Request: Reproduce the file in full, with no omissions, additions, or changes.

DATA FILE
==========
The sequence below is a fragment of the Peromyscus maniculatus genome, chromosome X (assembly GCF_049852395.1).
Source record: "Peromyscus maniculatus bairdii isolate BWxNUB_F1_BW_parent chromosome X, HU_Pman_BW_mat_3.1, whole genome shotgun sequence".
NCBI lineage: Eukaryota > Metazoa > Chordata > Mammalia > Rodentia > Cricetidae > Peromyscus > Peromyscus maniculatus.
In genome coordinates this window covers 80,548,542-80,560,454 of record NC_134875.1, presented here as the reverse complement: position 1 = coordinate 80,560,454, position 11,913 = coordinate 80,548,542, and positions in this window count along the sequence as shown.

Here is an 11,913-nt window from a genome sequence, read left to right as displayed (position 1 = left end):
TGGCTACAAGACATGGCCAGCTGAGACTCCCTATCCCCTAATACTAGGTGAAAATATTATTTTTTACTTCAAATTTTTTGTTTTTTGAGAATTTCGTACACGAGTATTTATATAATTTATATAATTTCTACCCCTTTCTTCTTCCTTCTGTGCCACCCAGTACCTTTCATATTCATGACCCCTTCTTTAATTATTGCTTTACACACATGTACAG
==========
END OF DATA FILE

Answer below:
The sequence below is a fragment of the Peromyscus maniculatus genome, chromosome X (assembly GCF_049852395.1).
Source record: "Peromyscus maniculatus bairdii isolate BWxNUB_F1_BW_parent chromosome X, HU_Pman_BW_mat_3.1, whole genome shotgun sequence".
NCBI lineage: Eukaryota > Metazoa > Chordata > Mammalia > Rodentia > Cricetidae > Peromyscus > Peromyscus maniculatus.
In genome coordinates this window covers 80,548,542-80,560,454 of record NC_134875.1, presented here as the reverse complement: position 1 = coordinate 80,560,454, position 11,913 = coordinate 80,548,542, and positions in this window count along the sequence as shown.

Here is an 11,913-nt window from a genome sequence, read left to right as displayed (position 1 = left end):
TGGCTACAAGACATGGCCAGCTGAGACTCCCTATCCCCTAATACTAGGTGAAAATATTATTTTTTACTTCAAATTTTTTGTTTTTTGAGAATTTCGTACACGAGTATTTATATAATTTATATAATTTCTACCCCTTTCTTCTTCCTTCTGTGCCACCCAGTACCTTTCATATTCATGACCCCTTCTTTAATTATTGCTTTACACACATGTACAG